President George W Bush's nominee to be the new commander of US military forces in the Middle East has called for a "new and different" approach in Iraq.
Thousands more US troops are being sent to Iraq
While providing few details, Admiral William Fallon suggested to a Senate confirmation hearing that the US should not try to achieve too much at once.
Countering Iranian influence in Iraq would be a top priority if he was given the job, he said.
His comments came amid fresh bloodshed, with 40 dead in attacks across Iraq.
More than 100 were also injured in the bomb and mortar attacks as Shia Muslims celebrated the Ashura festival.
In Washington, Adm Fallon told the Senate Armed Services Committee that the previous US strategy in Iraq was "not working".
"I believe the situation in Iraq can be turned around but time is short," he said.
"What we have been doing has not been working. [What] we have got to be doing, it seems to me, is something different."
Adm Fallon did not elaborate on what might be done differently. His spokesman, Capt William Alderson, later told the Associated Press that Adm Fallon preferred not to go into details until he had been confirmed by the full Senate.
However he did suggest that the US should not be too ambitious, at least in the short term.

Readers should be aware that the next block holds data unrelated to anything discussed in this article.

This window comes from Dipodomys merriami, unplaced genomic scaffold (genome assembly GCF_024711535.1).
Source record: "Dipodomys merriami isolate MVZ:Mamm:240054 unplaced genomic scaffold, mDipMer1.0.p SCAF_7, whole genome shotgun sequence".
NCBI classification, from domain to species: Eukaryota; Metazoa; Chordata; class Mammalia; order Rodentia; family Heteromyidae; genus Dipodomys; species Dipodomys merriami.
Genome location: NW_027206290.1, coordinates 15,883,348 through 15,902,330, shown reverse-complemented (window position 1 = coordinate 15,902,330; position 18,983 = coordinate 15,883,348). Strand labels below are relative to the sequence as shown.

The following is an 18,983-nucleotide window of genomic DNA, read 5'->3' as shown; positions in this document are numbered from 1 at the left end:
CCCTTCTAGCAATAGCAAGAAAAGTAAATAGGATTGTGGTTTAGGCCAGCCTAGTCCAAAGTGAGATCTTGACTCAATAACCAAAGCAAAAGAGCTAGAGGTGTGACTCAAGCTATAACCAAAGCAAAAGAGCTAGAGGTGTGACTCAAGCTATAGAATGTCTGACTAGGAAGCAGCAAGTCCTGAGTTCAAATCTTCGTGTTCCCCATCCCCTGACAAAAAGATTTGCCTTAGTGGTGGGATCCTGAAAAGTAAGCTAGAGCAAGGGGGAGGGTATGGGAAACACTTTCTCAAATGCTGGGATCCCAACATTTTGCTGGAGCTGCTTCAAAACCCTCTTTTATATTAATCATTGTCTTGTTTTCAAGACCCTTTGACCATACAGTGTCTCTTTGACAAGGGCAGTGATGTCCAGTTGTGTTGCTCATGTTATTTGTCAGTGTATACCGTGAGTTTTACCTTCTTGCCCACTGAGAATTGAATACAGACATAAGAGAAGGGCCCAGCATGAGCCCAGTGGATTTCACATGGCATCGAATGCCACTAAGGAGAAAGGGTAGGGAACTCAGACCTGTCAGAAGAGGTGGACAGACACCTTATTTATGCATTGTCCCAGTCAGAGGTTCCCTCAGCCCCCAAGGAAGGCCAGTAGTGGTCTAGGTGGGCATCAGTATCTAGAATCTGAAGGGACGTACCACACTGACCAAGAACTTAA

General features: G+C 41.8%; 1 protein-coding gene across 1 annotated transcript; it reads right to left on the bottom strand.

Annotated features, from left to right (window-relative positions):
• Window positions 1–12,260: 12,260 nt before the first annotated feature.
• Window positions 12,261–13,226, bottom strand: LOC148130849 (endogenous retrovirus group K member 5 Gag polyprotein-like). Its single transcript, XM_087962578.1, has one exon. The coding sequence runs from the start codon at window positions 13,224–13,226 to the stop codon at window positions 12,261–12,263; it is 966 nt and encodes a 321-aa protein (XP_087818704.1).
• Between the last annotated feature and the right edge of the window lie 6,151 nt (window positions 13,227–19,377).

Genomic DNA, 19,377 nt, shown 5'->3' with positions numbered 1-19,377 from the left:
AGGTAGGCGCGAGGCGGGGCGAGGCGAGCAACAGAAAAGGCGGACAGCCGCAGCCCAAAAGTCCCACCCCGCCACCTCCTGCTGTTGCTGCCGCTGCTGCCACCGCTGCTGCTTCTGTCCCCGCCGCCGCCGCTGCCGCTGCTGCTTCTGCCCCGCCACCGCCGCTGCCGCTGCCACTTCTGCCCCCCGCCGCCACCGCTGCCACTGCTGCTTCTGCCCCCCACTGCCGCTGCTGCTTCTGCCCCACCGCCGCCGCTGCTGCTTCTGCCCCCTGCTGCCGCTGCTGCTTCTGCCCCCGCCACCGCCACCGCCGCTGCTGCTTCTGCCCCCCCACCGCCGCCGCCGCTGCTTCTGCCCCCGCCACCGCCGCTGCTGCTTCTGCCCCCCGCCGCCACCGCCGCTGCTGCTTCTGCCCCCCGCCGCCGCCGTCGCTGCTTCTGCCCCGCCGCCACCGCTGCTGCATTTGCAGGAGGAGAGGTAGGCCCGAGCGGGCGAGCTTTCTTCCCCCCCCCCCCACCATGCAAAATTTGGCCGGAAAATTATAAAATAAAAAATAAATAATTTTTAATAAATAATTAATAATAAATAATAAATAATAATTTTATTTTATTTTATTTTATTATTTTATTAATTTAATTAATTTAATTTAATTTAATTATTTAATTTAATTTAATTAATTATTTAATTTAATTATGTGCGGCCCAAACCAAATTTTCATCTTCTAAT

"Maybe we ought to redefine the goals here a bit and do something that's more realistic in terms of getting some progress and then maybe take on the other things later," he said.
Adm Fallon, who currently heads the military in the Pacific, is poised to become the first US navy officer to head Central Command, or Centcom.
He is replacing Gen John Abizaid, who is retiring after nearly four years as Centcom chief and if confirmed would become the immediate boss of Gen David Petraeus, who was recently confirmed as the commander of US forces in Iraq.
The commander's reputation as an able diplomat is being seen as an important asset at a very sensitive time for US policy in Iraq, says the BBC's James Coomarasamy, in Washington.
If confirmed, the admiral will have to oversee the deployment of more than 20,000 US troops in a "surge" operation in Iraq.
"There are no guarantees but you can depend on me for my best effort," Adm Fallon said.
Adm Fallon also said he would seek support for efforts to counter Iranian influence in the region.
However, he said he was unaware of any contingency plans for war with Iran.
He believed Iran wanted to be able to prevent the US from operating freely in the strategically important waters off the Gulf, he added.
Separately, John Negroponte, the first US director of intelligence and a former ambassador to Iraq and to the UN, now nominee for the post of deputy secretary of state, answered questions from the Senate Foreign Relations Committee.
He backed recent tough talk towards Iran, saying Tehran was meddling in Iraq, and insisted that a diplomatic channel was already open with Syria.
"I would characterise our policy as desirous of resolving any issues we have with Iran by peaceful means," he said.
"But at the same time, we don't believe that their behaviour, such as supporting Shia extremists in Iraq, should go unchallenged."
His comments came as Democrat Senator Barack Obama expressed fears that the US would inadvertently stumble into active hostilities with Iran.